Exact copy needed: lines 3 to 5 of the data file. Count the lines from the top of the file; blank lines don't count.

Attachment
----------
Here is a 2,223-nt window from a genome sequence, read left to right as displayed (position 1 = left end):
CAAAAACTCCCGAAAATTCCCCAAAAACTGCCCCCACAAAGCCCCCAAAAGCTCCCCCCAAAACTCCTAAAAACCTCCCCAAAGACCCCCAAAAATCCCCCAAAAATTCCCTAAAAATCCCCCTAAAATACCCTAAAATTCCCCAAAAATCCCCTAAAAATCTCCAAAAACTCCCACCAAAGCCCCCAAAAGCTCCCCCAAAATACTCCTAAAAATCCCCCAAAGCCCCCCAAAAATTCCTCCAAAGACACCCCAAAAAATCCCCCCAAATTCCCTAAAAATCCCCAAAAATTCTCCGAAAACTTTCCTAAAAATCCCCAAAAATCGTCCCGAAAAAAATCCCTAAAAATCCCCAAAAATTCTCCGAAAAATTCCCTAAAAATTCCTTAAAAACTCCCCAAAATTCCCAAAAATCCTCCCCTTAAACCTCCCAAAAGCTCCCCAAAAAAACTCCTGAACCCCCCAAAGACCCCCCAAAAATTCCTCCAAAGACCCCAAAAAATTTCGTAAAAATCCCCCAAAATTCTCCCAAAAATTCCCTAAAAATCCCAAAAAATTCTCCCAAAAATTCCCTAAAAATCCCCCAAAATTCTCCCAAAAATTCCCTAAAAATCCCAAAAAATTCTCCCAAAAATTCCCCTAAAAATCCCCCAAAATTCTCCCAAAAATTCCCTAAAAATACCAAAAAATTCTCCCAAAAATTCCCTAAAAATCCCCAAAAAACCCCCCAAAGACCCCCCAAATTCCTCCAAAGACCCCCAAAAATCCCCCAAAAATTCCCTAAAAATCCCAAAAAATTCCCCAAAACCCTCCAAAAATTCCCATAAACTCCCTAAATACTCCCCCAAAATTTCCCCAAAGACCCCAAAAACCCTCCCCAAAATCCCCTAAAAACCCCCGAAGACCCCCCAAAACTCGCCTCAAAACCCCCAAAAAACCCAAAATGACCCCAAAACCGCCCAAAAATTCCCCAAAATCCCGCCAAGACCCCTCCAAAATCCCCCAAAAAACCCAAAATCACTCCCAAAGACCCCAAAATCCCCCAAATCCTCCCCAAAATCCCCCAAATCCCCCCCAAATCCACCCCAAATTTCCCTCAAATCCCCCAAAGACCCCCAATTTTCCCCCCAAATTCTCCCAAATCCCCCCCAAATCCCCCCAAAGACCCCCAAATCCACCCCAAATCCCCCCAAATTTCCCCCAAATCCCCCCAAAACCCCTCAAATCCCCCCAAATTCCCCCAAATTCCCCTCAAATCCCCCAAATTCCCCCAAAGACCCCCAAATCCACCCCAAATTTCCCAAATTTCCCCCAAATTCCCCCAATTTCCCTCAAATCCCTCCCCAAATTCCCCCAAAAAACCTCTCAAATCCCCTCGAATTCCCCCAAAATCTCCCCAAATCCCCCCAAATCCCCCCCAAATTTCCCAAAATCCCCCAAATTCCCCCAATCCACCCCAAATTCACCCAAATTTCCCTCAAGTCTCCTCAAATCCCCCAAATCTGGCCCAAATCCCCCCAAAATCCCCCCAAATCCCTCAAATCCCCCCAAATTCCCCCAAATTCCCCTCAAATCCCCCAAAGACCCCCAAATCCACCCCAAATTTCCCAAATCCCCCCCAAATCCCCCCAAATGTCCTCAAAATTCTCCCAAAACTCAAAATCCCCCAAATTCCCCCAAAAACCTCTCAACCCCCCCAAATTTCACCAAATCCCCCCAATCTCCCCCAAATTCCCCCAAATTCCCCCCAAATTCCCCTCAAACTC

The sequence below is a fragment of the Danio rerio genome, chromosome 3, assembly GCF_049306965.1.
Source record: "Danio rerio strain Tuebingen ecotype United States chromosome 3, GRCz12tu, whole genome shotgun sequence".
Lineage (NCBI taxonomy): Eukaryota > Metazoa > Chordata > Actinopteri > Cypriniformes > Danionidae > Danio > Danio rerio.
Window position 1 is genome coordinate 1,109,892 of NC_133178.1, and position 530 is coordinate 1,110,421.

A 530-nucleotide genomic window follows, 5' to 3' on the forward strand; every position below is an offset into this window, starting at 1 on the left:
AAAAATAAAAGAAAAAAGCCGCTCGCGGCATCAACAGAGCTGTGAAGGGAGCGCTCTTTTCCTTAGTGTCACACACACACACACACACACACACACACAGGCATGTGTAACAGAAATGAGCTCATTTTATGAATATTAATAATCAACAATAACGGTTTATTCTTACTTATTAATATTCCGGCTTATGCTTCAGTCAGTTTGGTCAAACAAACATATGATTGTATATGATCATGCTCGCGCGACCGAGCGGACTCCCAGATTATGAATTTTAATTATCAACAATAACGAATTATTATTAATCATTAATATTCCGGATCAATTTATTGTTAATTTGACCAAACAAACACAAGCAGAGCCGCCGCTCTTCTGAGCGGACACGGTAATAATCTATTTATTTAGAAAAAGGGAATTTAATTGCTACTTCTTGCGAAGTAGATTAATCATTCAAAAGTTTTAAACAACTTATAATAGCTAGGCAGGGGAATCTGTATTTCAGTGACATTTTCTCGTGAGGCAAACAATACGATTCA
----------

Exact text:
The sequence below is a fragment of the Danio rerio genome, chromosome 3, assembly GCF_049306965.1.
Source record: "Danio rerio strain Tuebingen ecotype United States chromosome 3, GRCz12tu, whole genome shotgun sequence".
Lineage (NCBI taxonomy): Eukaryota > Metazoa > Chordata > Actinopteri > Cypriniformes > Danionidae > Danio > Danio rerio.